The super Function in Python

This tutorial will explain the purpose and use of the built-in super() function in Python. One of the core concepts in Object-Oriented Programming (OOP) is inheritance, in which one class (subclass) can access the properties and methods of the parent class or superclass.

In multiple inheritances, a class can inherit properties and methods from multiple classes, which means the class will have multiple super classes. The super() function is useful and mainly used in case of multiple inheritances, the details and use of the super() function with code examples will be discussed in this tutorial.

Use the Built-In Function super() in Python

The super() function accesses the overridden inherited methods in a class. The super() function is used in the child class with multiple inheritance to access the function of the next parent class or superclass. The super() function determines the next parent class using the Method Resolution Order (MRO). Like if the MRO is C -> D -> B -> A -> object for D the super() function will look for the next parent class or superclass method in sequence D -> B -> A -> object.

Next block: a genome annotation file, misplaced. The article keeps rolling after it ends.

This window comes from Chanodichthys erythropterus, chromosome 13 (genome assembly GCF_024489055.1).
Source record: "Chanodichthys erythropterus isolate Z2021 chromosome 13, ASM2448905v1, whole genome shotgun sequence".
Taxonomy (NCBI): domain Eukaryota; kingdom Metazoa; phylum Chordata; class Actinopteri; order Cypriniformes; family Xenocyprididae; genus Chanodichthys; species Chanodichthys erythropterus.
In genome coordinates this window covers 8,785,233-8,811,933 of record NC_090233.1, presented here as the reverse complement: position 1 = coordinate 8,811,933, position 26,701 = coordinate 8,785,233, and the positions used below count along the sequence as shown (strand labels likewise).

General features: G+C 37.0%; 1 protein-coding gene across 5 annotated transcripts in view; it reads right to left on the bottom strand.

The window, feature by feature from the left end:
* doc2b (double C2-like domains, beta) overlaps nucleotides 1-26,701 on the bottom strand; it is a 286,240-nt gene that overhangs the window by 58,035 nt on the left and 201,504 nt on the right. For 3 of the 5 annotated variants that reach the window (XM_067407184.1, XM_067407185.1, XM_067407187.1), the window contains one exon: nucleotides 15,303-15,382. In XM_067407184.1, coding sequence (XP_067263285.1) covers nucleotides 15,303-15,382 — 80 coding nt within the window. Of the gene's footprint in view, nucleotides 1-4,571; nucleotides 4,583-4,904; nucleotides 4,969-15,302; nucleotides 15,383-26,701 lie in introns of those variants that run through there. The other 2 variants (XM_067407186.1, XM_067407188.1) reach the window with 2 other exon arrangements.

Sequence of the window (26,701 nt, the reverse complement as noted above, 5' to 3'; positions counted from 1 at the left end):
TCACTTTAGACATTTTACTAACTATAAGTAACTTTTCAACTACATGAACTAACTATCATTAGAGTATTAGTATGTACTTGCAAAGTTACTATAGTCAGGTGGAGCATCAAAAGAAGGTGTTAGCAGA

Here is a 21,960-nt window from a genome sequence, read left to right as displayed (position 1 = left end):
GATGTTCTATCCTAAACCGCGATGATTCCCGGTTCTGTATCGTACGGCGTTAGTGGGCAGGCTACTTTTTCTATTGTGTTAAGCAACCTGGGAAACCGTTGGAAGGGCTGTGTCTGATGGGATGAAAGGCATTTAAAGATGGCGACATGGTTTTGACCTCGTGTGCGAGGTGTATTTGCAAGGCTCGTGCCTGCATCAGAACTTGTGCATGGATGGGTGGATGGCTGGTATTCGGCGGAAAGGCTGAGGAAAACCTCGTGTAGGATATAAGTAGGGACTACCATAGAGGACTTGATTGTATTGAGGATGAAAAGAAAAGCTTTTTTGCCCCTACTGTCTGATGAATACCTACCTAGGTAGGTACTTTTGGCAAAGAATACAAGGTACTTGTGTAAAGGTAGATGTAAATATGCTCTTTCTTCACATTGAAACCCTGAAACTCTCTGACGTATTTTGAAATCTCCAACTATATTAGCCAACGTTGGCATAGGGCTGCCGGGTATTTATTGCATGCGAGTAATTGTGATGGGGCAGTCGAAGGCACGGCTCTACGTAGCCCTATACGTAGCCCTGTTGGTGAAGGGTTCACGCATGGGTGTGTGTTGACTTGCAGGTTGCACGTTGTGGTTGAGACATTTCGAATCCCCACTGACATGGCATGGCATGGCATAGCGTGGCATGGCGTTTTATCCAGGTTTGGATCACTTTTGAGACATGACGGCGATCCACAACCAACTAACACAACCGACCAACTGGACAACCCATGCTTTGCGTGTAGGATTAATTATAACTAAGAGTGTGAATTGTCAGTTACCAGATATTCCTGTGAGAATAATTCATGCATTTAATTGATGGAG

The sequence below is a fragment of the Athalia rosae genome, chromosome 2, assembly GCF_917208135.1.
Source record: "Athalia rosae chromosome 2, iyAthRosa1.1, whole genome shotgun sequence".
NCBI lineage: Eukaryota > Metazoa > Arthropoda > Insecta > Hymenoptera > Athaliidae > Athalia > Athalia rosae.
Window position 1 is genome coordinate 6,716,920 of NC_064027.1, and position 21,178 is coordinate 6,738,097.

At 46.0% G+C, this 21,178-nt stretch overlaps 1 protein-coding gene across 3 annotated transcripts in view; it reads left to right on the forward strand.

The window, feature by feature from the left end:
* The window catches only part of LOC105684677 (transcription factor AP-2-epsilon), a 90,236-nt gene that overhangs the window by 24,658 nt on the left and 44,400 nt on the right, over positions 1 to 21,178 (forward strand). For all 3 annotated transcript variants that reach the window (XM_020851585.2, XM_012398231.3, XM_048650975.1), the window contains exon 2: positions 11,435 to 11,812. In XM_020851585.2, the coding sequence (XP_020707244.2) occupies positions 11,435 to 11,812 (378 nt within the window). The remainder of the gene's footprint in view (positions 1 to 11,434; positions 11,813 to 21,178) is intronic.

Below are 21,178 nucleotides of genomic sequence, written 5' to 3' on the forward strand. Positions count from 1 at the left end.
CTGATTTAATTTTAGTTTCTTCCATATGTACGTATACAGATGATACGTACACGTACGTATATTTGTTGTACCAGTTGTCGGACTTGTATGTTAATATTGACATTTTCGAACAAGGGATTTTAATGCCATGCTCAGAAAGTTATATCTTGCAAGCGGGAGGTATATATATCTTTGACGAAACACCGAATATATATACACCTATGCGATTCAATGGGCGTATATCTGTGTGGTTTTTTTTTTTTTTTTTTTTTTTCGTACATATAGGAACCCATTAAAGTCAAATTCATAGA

If the class is a single inheritance class, in that case, the super() function is useful to use the methods of the parent classes without using their name explicitly.

The super(type) function returns a proxy object that calls the methods of the parent or sibling class of the input type. The syntax of the super() is different in Python 2 and 3, we can use the super() function in Python 2 to call inherited method mymethod() as super(type, self).mymethod(args) and in Python 3 as super().mymethod(args).

Now, let’s look into detailed example codes of using the super() function to call the inherited methods from the child class in Python.

Example code:

class mysuper_class(object):     
    def super_method(self):
        print("Method of the super class was called!")

class myclass(mysuper_class):
    def mymethod(self):
a = myclass()


Method of the super class was called
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